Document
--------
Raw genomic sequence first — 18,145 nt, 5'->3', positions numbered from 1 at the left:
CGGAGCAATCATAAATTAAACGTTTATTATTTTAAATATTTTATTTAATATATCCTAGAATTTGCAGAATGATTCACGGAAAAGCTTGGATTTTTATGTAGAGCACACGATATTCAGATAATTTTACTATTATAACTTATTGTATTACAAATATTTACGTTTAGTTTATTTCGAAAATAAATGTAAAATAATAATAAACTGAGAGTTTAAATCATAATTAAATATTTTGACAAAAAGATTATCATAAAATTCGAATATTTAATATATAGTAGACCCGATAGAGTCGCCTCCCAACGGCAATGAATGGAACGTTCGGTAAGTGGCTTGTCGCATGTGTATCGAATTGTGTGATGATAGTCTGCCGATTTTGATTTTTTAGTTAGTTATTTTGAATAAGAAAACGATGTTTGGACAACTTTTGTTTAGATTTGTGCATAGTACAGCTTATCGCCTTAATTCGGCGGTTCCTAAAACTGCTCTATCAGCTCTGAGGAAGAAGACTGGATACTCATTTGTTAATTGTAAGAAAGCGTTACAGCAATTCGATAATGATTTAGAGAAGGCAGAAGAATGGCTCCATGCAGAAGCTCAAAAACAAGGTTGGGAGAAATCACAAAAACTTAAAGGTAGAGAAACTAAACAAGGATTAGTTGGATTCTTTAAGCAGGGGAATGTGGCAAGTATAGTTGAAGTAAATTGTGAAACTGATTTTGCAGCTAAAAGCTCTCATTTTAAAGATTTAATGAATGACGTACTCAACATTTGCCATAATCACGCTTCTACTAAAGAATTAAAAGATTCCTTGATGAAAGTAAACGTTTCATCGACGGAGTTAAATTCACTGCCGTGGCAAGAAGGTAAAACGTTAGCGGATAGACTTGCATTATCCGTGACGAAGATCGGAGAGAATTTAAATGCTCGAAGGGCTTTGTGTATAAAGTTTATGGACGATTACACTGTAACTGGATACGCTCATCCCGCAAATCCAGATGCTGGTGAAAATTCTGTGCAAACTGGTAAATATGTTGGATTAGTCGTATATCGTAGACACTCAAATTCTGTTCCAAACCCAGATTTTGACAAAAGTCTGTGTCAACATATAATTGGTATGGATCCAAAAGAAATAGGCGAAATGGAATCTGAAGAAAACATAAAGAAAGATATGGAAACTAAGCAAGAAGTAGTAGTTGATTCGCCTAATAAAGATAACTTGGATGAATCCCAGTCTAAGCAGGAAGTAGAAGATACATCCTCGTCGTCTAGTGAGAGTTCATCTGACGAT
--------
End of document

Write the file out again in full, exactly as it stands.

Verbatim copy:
Raw genomic sequence first — 18,145 nt, 5'->3', positions numbered from 1 at the left:
CGGAGCAATCATAAATTAAACGTTTATTATTTTAAATATTTTATTTAATATATCCTAGAATTTGCAGAATGATTCACGGAAAAGCTTGGATTTTTATGTAGAGCACACGATATTCAGATAATTTTACTATTATAACTTATTGTATTACAAATATTTACGTTTAGTTTATTTCGAAAATAAATGTAAAATAATAATAAACTGAGAGTTTAAATCATAATTAAATATTTTGACAAAAAGATTATCATAAAATTCGAATATTTAATATATAGTAGACCCGATAGAGTCGCCTCCCAACGGCAATGAATGGAACGTTCGGTAAGTGGCTTGTCGCATGTGTATCGAATTGTGTGATGATAGTCTGCCGATTTTGATTTTTTAGTTAGTTATTTTGAATAAGAAAACGATGTTTGGACAACTTTTGTTTAGATTTGTGCATAGTACAGCTTATCGCCTTAATTCGGCGGTTCCTAAAACTGCTCTATCAGCTCTGAGGAAGAAGACTGGATACTCATTTGTTAATTGTAAGAAAGCGTTACAGCAATTCGATAATGATTTAGAGAAGGCAGAAGAATGGCTCCATGCAGAAGCTCAAAAACAAGGTTGGGAGAAATCACAAAAACTTAAAGGTAGAGAAACTAAACAAGGATTAGTTGGATTCTTTAAGCAGGGGAATGTGGCAAGTATAGTTGAAGTAAATTGTGAAACTGATTTTGCAGCTAAAAGCTCTCATTTTAAAGATTTAATGAATGACGTACTCAACATTTGCCATAATCACGCTTCTACTAAAGAATTAAAAGATTCCTTGATGAAAGTAAACGTTTCATCGACGGAGTTAAATTCACTGCCGTGGCAAGAAGGTAAAACGTTAGCGGATAGACTTGCATTATCCGTGACGAAGATCGGAGAGAATTTAAATGCTCGAAGGGCTTTGTGTATAAAGTTTATGGACGATTACACTGTAACTGGATACGCTCATCCCGCAAATCCAGATGCTGGTGAAAATTCTGTGCAAACTGGTAAATATGTTGGATTAGTCGTATATCGTAGACACTCAAATTCTGTTCCAAACCCAGATTTTGACAAAAGTCTGTGTCAACATATAATTGGTATGGATCCAAAAGAAATAGGCGAAATGGAATCTGAAGAAAACATAAAGAAAGATATGGAAACTAAGCAAGAAGTAGTAGTTGATTCGCCTAATAAAGATAACTTGGATGAATCCCAGTCTAAGCAGGAAGTAGAAGATACATCCTCGTCGTCTAGTGAGAGTTCATCTGACGAT